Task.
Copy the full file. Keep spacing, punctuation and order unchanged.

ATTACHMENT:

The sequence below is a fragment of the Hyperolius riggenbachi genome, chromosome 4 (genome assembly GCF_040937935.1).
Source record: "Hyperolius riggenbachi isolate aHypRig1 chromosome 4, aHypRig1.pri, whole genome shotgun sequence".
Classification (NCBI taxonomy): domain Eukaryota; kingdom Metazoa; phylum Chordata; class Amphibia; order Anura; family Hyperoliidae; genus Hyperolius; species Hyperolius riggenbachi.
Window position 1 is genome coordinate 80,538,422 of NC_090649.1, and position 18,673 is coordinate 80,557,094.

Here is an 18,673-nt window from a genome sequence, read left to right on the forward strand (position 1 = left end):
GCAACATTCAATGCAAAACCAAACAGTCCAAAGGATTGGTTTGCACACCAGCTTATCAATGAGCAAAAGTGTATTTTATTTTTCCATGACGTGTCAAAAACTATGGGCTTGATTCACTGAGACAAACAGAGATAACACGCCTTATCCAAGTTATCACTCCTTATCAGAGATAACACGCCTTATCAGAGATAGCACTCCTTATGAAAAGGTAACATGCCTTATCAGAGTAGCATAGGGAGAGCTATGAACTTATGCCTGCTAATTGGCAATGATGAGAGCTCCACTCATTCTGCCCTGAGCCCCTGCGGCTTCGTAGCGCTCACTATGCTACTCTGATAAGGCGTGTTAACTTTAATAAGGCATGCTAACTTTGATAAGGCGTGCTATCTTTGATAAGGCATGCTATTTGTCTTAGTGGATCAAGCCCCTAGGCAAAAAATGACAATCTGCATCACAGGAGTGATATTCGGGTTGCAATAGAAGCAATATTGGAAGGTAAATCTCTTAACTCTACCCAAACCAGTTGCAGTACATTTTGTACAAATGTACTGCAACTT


The sequence below is a fragment of the Hyperolius riggenbachi genome, chromosome 4 (genome assembly GCF_040937935.1).
Source record: "Hyperolius riggenbachi isolate aHypRig1 chromosome 4, aHypRig1.pri, whole genome shotgun sequence".
Classification (NCBI taxonomy): domain Eukaryota; kingdom Metazoa; phylum Chordata; class Amphibia; order Anura; family Hyperoliidae; genus Hyperolius; species Hyperolius riggenbachi.
Window position 1 is genome coordinate 80,538,422 of NC_090649.1, and position 18,673 is coordinate 80,557,094.

Here is an 18,673-nt window from a genome sequence, read left to right on the forward strand (position 1 = left end):
GCAACATTCAATGCAAAACCAAACAGTCCAAAGGATTGGTTTGCACACCAGCTTATCAATGAGCAAAAGTGTATTTTATTTTTCCATGACGTGTCAAAAACTATGGGCTTGATTCACTGAGACAAACAGAGATAACACGCCTTATCCAAGTTATCACTCCTTATCAGAGATAACACGCCTTATCAGAGATAGCACTCCTTATGAAAAGGTAACATGCCTTATCAGAGTAGCATAGGGAGAGCTATGAACTTATGCCTGCTAATTGGCAATGATGAGAGCTCCACTCATTCTGCCCTGAGCCCCTGCGGCTTCGTAGCGCTCACTATGCTACTCTGATAAGGCGTGTTAACTTTAATAAGGCATGCTAACTTTGATAAGGCGTGCTATCTTTGATAAGGCATGCTATTTGTCTTAGTGGATCAAGCCCCTAGGCAAAAAATGACAATCTGCATCACAGGAGTGATATTCGGGTTGCAATAGAAGCAATATTGGAAGGTAAATCTCTTAACTCTACCCAAACCAGTTGCAGTACATTTTGTACAAATGTACTGCAACTT